On the Picket Line

     “During the day the warriors had been handled with such skill and Crazy Horse and the Gall and Crow King were so thoroughly advised of the helplessness of Reno’s forces that it was feared an effort would be made to rush Reno’s position in the night. It would come early next morning, surely. It was impossible to establish pickets far enough out without loosing the men. At best, if pickets lived till morning, the light would make it impossible to withdraw them. The men had marched all night previous and some, Roy among them, had not slept for seventy-eight hours.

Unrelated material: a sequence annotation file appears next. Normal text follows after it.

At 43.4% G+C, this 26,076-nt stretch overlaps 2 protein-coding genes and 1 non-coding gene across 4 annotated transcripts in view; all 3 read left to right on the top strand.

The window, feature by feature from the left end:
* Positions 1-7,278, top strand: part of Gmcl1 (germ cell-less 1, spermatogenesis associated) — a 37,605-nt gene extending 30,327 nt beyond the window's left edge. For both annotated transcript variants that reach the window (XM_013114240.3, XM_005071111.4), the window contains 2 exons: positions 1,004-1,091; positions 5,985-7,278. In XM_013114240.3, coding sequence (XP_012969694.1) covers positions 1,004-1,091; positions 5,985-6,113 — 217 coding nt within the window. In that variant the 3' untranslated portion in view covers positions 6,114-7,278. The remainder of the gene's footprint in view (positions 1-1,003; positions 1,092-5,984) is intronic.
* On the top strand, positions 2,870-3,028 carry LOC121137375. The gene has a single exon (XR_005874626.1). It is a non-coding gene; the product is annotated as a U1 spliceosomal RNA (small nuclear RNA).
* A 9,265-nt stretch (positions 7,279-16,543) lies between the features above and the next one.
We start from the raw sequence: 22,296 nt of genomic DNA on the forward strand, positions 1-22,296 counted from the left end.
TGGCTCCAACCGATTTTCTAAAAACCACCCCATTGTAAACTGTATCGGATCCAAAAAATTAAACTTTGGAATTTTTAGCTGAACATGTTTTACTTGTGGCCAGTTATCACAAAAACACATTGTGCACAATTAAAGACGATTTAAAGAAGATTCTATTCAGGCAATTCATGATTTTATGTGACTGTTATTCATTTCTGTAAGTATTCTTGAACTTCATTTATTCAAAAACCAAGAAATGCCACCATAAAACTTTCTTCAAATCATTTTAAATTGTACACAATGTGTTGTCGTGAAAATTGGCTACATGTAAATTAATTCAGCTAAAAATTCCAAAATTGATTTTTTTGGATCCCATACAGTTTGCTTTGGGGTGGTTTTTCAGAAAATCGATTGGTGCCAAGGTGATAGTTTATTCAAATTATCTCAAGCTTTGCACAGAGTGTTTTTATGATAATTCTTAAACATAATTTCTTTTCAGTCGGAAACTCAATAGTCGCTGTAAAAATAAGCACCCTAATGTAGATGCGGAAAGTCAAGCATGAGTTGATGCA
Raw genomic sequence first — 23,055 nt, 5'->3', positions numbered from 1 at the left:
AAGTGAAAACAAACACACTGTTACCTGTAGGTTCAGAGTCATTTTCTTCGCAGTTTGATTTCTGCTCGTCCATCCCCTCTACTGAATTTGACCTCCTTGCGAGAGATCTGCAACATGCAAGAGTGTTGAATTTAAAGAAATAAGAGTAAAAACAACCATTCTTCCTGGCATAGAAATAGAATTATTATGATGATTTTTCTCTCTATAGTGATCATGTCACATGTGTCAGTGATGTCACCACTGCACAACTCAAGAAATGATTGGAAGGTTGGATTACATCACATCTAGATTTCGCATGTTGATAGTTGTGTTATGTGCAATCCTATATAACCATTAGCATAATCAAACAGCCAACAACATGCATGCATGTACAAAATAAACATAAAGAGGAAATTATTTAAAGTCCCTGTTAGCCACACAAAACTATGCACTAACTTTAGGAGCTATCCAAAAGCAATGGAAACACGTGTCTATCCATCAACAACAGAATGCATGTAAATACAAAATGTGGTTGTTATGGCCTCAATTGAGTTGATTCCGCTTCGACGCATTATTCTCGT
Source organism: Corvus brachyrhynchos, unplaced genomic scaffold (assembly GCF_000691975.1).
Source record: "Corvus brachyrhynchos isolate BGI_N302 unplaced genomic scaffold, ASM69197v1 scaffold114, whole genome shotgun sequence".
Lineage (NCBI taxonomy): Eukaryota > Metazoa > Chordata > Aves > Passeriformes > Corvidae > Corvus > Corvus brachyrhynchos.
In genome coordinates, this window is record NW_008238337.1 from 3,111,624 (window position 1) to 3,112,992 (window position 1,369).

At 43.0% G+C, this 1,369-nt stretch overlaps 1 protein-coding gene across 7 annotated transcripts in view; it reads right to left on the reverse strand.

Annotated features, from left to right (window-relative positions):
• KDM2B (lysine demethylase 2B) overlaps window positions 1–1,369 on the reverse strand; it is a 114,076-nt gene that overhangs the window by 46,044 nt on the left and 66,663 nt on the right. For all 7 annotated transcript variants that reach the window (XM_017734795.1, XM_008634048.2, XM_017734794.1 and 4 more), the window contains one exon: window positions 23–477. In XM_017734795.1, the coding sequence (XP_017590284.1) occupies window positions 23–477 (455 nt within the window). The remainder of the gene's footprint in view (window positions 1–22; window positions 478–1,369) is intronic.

“There was no sleep that day, June 26th. The battle raged around the hill all day. Many times their fate hung by a hair. Once, when over a thousand warriors were forming for a charge, Benteen, who held that flank with a single troop--less than sixty horses--seeing it would be fatal, charged first. Riding in front of the men and pointing to the mass of savages gathering to ride them down, he said: “Now, men, here’s our chance. Give ‘em he--. Ready. Hip, hip. Away we go,” and rode straight at the Indian center, H troop thundering and clanging at his heels. The enemy then also charged, but Benteen’s promptness and momentum was too great. The bucks were thrown into confusion by the crash, and in spite of numbers, galloped back to safety, while Benteen returned without loss.